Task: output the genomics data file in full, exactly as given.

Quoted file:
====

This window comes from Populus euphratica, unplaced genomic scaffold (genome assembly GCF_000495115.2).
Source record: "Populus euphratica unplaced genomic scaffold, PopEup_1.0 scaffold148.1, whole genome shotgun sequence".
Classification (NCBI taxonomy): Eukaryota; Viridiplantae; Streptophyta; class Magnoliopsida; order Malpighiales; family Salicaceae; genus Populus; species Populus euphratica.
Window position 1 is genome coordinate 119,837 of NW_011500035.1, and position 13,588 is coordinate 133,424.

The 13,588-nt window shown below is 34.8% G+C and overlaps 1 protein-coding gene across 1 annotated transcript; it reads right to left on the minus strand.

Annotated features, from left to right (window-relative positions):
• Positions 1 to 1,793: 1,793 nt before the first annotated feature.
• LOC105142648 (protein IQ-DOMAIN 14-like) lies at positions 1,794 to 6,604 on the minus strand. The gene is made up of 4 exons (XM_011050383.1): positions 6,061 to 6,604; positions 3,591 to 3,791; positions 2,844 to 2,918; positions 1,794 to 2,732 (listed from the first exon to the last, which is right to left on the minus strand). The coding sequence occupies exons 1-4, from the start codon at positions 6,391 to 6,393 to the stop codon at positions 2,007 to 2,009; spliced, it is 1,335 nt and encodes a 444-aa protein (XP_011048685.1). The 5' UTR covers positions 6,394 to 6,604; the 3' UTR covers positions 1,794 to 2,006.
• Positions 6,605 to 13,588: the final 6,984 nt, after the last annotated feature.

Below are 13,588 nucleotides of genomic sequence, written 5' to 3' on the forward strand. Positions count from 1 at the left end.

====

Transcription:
This window comes from Populus euphratica, unplaced genomic scaffold (genome assembly GCF_000495115.2).
Source record: "Populus euphratica unplaced genomic scaffold, PopEup_1.0 scaffold148.1, whole genome shotgun sequence".
Classification (NCBI taxonomy): Eukaryota; Viridiplantae; Streptophyta; class Magnoliopsida; order Malpighiales; family Salicaceae; genus Populus; species Populus euphratica.
Window position 1 is genome coordinate 119,837 of NW_011500035.1, and position 13,588 is coordinate 133,424.

The 13,588-nt window shown below is 34.8% G+C and overlaps 1 protein-coding gene across 1 annotated transcript; it reads right to left on the minus strand.

Annotated features, from left to right (window-relative positions):
• Positions 1 to 1,793: 1,793 nt before the first annotated feature.
• LOC105142648 (protein IQ-DOMAIN 14-like) lies at positions 1,794 to 6,604 on the minus strand. The gene is made up of 4 exons (XM_011050383.1): positions 6,061 to 6,604; positions 3,591 to 3,791; positions 2,844 to 2,918; positions 1,794 to 2,732 (listed from the first exon to the last, which is right to left on the minus strand). The coding sequence occupies exons 1-4, from the start codon at positions 6,391 to 6,393 to the stop codon at positions 2,007 to 2,009; spliced, it is 1,335 nt and encodes a 444-aa protein (XP_011048685.1). The 5' UTR covers positions 6,394 to 6,604; the 3' UTR covers positions 1,794 to 2,006.
• Positions 6,605 to 13,588: the final 6,984 nt, after the last annotated feature.

Below are 13,588 nucleotides of genomic sequence, written 5' to 3' on the forward strand. Positions count from 1 at the left end.